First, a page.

3. Locating the assets. Locating all of the assets a person possessed can be the lengthiest step to the probate administration process. You and the executor of the will may not know all of the accounts that the decedent had, or other statements that may surface in the mail and indicate more assets. This can be a waiting game, collecting mail and making calculations as they come. Even then, some assets will likely need professional appraisals to report their true value.
  4. Filing a petition for probate. Filing a petition for probate with the probate court typically includes a copy of the will and death certificate, along with your petition for probate. If there was indeed a will found, the person the decedent named to serve as the executor of the will shall be appointed by the judge overseeing this petition.
  5. Paying the decedent’s taxes. Paying the decedent’s creditors and taxes is a task we do not immediately think of following a loved one’s death. However, it is the duty of the executor to work out the decedent’s bills, including from the final illness and any medical bills that follow, and pay them. The executor then must file the decedent’s final income tax return, along with the estate tax return.
  6. Bestowing assets to beneficiaries. The executor or administrator can distribute the decedent’s assets to the legal heirs and beneficiaries once the final taxes and any remaining debts are calculated. If there was a will, this can be straightforward. If there was no will, however, the assets are distributed according to the laws of intestacy.
  7. Closing the estate. The final proceedings go to the probate court for approval, which should be a smooth process. After all of the previous steps are approved, the court closes the probate file.

Help From a California Probate Attorney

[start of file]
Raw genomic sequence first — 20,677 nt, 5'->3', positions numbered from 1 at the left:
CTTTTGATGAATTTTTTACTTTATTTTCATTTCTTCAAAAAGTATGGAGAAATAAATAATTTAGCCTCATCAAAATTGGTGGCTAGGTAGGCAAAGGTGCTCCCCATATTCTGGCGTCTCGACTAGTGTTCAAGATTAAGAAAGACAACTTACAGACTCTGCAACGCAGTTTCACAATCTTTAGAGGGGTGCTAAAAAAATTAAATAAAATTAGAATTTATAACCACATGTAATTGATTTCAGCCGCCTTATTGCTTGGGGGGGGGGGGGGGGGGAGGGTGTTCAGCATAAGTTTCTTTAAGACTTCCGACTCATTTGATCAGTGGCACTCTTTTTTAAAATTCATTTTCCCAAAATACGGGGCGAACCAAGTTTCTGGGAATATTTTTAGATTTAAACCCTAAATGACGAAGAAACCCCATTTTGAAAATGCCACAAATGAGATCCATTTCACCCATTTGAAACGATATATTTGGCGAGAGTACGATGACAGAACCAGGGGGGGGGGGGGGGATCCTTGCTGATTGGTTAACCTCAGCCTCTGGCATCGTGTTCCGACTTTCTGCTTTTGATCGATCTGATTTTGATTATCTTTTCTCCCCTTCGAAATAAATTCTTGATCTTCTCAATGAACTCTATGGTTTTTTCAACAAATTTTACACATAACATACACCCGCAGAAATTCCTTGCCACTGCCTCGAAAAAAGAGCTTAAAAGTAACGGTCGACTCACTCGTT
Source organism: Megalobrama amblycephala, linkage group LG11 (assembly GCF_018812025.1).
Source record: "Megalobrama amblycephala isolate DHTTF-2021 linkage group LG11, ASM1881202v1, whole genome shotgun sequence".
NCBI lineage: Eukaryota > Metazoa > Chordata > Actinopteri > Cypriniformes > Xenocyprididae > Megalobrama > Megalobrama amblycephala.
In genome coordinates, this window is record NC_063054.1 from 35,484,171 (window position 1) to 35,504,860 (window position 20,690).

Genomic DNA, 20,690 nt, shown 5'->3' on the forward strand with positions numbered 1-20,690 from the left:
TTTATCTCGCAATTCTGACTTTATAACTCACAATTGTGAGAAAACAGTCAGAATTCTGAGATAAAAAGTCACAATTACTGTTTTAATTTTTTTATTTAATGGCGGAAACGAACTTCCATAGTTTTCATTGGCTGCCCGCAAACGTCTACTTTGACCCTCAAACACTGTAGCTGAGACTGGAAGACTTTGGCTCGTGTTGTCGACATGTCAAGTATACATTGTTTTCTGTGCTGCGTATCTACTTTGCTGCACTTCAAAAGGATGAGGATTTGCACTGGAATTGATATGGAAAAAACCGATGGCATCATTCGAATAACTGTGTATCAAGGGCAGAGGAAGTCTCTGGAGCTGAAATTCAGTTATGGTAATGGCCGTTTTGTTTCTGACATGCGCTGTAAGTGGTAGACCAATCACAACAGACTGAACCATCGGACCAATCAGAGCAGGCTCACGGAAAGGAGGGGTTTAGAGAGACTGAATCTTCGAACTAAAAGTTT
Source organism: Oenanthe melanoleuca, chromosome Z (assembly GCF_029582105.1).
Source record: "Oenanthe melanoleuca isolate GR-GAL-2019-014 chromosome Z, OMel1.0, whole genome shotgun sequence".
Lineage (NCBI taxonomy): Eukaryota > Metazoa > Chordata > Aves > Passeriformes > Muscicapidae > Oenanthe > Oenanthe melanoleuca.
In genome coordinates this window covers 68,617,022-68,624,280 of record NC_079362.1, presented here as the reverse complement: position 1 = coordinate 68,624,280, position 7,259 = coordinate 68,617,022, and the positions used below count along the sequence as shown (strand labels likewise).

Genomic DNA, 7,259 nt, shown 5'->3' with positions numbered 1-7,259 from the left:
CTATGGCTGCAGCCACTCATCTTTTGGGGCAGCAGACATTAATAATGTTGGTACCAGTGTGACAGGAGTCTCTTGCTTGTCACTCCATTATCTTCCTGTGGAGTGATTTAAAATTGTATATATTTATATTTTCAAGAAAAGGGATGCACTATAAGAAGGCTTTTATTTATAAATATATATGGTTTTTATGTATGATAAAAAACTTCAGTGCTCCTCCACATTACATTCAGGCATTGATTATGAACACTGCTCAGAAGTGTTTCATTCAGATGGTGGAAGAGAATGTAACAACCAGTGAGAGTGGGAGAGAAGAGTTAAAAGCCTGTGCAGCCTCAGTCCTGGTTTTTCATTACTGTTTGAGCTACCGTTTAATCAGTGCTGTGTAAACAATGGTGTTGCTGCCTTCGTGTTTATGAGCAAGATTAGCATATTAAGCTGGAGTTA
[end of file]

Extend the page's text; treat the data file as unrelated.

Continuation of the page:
Whether you are in need of someone to assist in a loved one’s probate administration or you are planning ahead for your own family’s security upon your eventual passing, hiring a California probate attorney can be an extremely helpful action to take.

At Huber Fox, P.C., we have the extensive knowledge and hands-on experience you need when it comes to probate administration. We know how to make what can be a lengthy and complex process a smooth one, getting assets into the hands of beneficiaries sooner and with less hiccups.

As probate and trust attorneys, you can rely on the professionals at Huber Fox, P.C. to keep your assets safe, keep track of bills and accounts, appraise property, contact heirs, transfer titles, and more.

When a loved one dies, the last thing anyone wants to worry about is financial issues. What should be a time for grieving can often turn into a legal nightmare if there wasn’t a lawyer involved in the creation and execution of the deceased’s will. Allow the attorneys at Huber Fox, P.C. to make sure you and your family have less to worry about when this time comes. Contact us today to learn more about the services we offer.